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The Piper J-3 Cub is a small, simple, light aircraft that was built between 1937 and 1947 by Piper Aircraft . With tandem (fore and aft) seating, it was intended for flight training but became one of the most popular and best-known light aircraft of all time. The Cub's simplicity, affordability and popularity invokes comparisons to the Ford Model T automobile .
The aircraft's standard yellow paint has come to be known as “Cub Yellow” or "Lock Haven Yellow".
The Taylor E-2 Cub first appeared in 1930, built by Taylor Aircraft in Bradford, Pennsylvania . Sponsored by William T. Piper , a Bradford industrialist who had invested in the company, the E-2 was meant to be an affordable aircraft that would encourage interest in aviation. Later in 1930, the company went bankrupt, with Piper buying the assets but keeping founder C. Gilbert Taylor on as president. In 1936, an earlier Cub was altered by employee Walter Jamouneau to become the J-2 while Taylor was on sick leave. (The coincidence led some to believe that the "J" stood for Jamouneau, while aviation historian Peter Bowers concluded that the letter simply followed the E, F, G, and H models, with the I omitted because it could be mistaken for the numeral one.). When he saw the redesign, Taylor was so incensed that he fired Jamouneau. Piper, however, had encouraged Jamouneau's changes, and hired him back. Piper then bought Taylor's share in the company, paying him US$ 250 per month for three years.
Although sales were initially slow, about 1,200 J-2s were produced before a fire in the Piper factory ended its production in 1938. After Piper moved his company from Bradford to Lock Haven , the J-3, which featured further changes by Jamouneau, replaced the J-2. Powered by a 40 hp (30 kW) engine, in 1938, it sold for just over $1,000.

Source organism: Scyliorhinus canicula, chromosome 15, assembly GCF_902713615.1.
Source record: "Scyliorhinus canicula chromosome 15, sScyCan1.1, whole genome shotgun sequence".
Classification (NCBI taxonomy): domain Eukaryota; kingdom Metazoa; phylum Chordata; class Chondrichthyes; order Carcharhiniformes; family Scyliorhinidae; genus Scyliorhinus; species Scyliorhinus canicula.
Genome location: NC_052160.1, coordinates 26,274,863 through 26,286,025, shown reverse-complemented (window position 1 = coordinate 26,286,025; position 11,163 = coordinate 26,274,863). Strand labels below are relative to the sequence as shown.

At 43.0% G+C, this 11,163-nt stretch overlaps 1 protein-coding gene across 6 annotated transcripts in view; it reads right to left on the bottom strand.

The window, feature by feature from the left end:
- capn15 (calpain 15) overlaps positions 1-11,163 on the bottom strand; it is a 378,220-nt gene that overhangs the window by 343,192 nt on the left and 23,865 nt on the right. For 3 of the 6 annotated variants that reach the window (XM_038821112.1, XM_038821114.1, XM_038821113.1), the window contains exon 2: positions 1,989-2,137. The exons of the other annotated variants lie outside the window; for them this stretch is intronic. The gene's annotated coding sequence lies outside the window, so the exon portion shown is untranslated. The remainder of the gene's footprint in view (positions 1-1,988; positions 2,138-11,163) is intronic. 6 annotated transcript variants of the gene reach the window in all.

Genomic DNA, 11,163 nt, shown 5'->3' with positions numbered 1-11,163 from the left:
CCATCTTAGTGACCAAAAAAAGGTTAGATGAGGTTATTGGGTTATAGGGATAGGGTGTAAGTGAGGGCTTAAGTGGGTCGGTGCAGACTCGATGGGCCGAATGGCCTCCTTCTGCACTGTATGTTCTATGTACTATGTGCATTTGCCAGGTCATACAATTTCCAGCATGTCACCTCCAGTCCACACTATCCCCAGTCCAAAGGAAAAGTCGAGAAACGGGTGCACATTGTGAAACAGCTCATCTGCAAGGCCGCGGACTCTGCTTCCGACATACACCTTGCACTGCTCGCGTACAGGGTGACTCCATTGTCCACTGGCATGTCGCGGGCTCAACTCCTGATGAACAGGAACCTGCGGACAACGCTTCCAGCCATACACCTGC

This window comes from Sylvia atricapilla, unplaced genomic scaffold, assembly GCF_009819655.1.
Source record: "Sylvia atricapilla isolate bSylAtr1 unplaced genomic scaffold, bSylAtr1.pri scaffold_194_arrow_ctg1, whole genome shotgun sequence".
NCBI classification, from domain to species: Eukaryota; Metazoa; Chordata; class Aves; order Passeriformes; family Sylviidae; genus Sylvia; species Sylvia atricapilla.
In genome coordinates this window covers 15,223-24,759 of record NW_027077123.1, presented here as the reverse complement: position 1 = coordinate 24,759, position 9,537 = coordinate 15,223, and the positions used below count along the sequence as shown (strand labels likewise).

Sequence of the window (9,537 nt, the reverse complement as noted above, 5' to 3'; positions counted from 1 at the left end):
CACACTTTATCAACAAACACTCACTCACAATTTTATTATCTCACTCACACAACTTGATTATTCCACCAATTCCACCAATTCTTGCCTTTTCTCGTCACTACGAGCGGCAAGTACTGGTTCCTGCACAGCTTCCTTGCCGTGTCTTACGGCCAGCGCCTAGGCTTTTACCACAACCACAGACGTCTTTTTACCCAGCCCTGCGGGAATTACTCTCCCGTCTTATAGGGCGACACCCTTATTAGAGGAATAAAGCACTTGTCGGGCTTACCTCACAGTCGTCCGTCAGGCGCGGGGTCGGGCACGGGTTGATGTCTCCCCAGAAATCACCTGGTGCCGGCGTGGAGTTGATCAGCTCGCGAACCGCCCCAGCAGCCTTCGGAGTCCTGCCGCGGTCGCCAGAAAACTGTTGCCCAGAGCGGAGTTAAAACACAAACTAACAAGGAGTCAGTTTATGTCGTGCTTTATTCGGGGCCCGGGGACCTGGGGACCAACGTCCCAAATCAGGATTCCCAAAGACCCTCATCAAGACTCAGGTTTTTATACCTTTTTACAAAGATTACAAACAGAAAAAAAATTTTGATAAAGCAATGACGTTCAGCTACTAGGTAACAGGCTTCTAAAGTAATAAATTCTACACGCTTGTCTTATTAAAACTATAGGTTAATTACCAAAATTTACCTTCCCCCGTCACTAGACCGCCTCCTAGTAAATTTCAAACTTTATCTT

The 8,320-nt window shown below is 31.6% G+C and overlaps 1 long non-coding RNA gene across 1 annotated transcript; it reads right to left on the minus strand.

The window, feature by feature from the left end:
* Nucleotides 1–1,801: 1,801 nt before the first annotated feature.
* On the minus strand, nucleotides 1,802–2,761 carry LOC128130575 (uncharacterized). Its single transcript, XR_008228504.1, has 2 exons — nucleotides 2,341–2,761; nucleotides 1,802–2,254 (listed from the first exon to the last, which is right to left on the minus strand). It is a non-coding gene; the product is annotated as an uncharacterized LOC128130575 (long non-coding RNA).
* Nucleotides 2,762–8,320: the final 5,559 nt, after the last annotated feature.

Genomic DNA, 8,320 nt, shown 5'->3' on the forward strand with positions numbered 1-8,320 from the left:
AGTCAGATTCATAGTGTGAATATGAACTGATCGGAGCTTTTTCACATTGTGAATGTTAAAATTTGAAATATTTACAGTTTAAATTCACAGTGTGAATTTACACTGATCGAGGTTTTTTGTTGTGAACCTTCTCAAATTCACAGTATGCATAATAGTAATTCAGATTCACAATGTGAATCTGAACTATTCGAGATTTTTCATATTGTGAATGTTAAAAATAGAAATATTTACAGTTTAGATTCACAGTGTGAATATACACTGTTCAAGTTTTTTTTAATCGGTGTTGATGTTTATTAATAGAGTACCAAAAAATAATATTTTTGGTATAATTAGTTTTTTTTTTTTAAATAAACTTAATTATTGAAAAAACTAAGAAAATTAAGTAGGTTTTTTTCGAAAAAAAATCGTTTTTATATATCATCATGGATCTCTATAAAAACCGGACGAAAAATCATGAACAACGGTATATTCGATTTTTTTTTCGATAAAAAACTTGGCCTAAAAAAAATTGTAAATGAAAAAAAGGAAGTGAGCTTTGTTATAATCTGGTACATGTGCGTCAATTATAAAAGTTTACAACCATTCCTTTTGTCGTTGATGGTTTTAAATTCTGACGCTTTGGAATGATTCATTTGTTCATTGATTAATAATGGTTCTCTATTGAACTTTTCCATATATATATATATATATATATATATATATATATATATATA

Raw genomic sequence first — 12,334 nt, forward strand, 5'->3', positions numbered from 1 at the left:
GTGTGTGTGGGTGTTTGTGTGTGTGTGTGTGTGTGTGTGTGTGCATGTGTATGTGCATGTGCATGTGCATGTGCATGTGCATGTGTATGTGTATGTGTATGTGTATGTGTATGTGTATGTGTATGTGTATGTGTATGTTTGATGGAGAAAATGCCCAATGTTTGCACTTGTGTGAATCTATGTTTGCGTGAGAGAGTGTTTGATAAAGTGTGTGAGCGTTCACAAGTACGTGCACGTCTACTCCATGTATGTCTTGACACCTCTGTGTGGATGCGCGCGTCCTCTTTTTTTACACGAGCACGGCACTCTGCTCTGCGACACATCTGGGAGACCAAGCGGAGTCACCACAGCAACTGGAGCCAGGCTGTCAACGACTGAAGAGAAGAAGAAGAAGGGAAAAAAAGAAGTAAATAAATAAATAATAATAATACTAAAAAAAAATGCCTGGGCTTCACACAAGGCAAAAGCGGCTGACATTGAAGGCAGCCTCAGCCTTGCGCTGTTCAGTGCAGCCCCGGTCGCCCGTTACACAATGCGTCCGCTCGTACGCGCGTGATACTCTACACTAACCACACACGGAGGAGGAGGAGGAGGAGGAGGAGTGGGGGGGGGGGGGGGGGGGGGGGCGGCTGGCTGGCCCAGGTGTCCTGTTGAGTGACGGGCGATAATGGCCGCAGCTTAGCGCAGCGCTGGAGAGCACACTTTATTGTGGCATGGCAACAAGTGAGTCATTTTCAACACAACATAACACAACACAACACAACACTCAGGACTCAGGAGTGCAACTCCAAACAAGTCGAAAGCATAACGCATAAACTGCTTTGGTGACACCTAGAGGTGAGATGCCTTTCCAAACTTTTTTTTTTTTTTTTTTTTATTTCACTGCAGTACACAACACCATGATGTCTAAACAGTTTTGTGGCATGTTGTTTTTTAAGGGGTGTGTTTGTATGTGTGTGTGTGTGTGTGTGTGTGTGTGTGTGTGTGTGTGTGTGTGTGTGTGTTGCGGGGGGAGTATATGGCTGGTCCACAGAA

The outbreak of hostilities in Europe in 1939, coupled with the growing realization that the United States might soon be drawn into World War II , resulted in the formation of the Civilian Pilot Training Program (CPTP). The Piper J-3 Cub would play an integral role in the success of the CPTP, achieving legendary status.
A number of different engines, air-cooled flat-4 boxer engine configuration and a very few examples equipped with Lenape 3-cylinder radial engine s were used to power J-3 Cubs, and resulted in differing model designations for each type: the J3C model used the Continental A-65 , the J3F used the Franklin 4AC engine, and the J3L used the Lycoming O-145 .
The Piper J-3 Cub became the primary trainer aircraft of the CPTP — 75 percent of all new pilots in the CPTP (from a total of 435,165 graduates) were trained in Cubs. By war's end, 80 percent of all United States military pilots received their initial flight training in Piper Cubs. The need for new pilots created an insatiable appetite for the Cub. In 1940, the year before the United States' entry into the war, 3,016 Cubs were built; soon, wartime demands would increase that production rate to one Piper J-3 Cub being built every 20 minutes.
Prior to the United States entering World War II, J-3s were part of a fund-raising programs to support the United Kingdom. Billed as a ''Flitfire'', a Piper Cub J3 bearing Royal Air Force insignia was donated by W. T. Piper and Franklin Motors to the RAF Benevolent Fund to be raffled off. Piper distributors nationwide were encouraged to do the same, one for each of the then 48 US states. On April 29, 1941 all 48 aircraft flew into La Guardia Field for a dedication and fundraising event which included Royal Navy officers from the battleship HMS Malaya , in New York for repairs, as honored guests. One original Flitfire with a Franklin 65 engine, registered as NC1776 which was offered by a North Carolina Piper distributor, remains and is on display at the North Carolina Aviation Museum in Asheboro, North Carolina. This Flitfire was flown by Orville Wright in a war bond promotion campaign.